Begun in 1991, worked on through 1992 and staged in 1993, Arcadia is a mid-life play. It is written at a time of looking back and looking forward, just as the play looks back and forward. The parallel lines spoken by Septimus and Valentine in the last act hold in one mental space the moment in which we still have time to act, and the prospect that time will in the end run out, for us individually as well as for the universe: “we have time”/ “there’s no time left.” The play is full of anxiety and sadness about time. But it is also a comedy of time, and timings, and plays with time in enchantingly light and suspenseful ways.
Arcadia is a truly original play, and seduced its audiences and readers by being so new and ingenious. The thrill of discovering revolutionary ideas, for the scientists, poets, historians, landscape gardeners and geniuses who inhabit the play, mirrors the ebullient inventiveness of the thing itself.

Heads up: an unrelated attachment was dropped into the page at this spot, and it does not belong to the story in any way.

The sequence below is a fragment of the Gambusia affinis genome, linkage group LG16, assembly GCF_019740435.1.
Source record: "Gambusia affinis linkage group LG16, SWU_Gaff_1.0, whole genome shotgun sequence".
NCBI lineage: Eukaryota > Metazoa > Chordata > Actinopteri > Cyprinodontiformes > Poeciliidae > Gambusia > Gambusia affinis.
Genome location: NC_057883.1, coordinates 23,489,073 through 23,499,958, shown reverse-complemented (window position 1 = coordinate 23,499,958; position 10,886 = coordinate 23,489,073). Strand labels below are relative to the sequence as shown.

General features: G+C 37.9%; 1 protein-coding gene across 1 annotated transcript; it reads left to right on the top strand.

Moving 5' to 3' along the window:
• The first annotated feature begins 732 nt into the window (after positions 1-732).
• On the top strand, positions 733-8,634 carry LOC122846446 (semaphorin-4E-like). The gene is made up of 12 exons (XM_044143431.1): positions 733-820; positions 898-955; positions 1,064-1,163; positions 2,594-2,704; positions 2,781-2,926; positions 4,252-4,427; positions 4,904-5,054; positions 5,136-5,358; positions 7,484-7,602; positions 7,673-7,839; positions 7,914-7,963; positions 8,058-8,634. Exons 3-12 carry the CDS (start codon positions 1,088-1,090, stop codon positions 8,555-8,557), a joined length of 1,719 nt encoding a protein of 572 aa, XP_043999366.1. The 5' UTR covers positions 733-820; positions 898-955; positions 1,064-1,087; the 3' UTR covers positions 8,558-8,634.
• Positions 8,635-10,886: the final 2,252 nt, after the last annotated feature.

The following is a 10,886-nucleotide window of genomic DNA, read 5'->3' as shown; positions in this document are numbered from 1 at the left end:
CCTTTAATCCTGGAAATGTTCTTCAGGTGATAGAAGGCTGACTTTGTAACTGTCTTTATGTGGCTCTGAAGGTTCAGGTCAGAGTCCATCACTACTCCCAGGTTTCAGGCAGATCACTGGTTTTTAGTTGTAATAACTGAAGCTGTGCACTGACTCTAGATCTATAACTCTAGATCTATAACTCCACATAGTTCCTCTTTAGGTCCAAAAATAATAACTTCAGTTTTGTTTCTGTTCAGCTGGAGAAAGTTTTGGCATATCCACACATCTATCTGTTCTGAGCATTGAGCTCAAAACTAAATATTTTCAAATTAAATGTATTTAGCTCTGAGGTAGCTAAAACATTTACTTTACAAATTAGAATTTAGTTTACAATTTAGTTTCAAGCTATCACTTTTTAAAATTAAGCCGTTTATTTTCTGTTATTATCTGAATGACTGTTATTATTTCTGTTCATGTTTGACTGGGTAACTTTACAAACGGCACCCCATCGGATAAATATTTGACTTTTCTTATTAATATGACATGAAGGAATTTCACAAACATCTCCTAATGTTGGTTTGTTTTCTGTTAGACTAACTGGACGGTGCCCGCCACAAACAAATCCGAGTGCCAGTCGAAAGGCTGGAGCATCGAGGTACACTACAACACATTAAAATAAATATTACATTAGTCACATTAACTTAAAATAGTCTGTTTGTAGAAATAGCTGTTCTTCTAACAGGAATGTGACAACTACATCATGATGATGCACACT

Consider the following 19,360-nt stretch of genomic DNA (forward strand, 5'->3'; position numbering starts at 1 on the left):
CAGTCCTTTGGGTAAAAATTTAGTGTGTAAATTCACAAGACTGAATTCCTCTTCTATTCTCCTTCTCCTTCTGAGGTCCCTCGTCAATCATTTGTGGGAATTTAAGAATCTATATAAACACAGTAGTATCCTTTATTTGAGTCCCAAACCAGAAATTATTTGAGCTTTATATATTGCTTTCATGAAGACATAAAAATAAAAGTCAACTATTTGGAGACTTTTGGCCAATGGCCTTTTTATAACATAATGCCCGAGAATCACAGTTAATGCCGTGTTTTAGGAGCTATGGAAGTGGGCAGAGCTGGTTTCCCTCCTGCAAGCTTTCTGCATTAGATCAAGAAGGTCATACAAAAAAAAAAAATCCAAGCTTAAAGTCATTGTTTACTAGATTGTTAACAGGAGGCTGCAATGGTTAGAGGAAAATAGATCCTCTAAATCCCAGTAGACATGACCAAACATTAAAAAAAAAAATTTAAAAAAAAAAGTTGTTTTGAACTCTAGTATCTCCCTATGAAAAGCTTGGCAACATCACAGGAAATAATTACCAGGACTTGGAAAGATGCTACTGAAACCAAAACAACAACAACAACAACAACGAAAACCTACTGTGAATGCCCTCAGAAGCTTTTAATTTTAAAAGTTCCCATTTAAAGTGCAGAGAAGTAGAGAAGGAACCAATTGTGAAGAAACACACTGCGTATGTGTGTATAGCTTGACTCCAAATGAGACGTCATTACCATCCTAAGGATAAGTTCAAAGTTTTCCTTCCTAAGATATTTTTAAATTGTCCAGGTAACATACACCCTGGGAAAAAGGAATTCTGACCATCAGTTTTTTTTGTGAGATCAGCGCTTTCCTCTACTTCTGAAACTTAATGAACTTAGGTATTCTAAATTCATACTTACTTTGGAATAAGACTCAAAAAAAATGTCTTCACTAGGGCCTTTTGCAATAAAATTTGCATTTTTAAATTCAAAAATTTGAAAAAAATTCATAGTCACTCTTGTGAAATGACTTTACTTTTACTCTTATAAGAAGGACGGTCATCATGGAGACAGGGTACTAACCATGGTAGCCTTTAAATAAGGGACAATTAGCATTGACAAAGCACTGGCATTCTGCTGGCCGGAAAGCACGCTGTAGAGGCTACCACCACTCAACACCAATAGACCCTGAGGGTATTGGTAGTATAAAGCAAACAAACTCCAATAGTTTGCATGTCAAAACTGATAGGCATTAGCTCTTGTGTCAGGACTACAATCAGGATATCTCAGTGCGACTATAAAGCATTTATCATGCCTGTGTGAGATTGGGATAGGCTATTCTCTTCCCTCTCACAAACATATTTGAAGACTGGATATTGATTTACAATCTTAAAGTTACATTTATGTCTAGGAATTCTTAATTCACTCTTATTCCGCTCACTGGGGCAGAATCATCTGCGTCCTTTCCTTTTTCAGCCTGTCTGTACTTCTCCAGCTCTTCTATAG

Time had always been on his mind. It goes right back to his experiments of the 1960s, under the influence of Eliot, with the inexorable ticking taxi meter that measures out Dominic Boot’s day, or Gladys the speaking clock made dizzy by the infinity of time (“Silence is the sound of time passing”), or the early version of Rosencrantz and Guildenstern at the Court of King Lear, ending with Hamlet’s soliloquy: “I have time . . . it will be night soon . . . I have a lot of time.” Out of that came their play, which they spend killing time, stuck in limbo, not knowing their fate, while scenes from Hamlet, in another time zone, keep rushing in on them at fast-forward speed.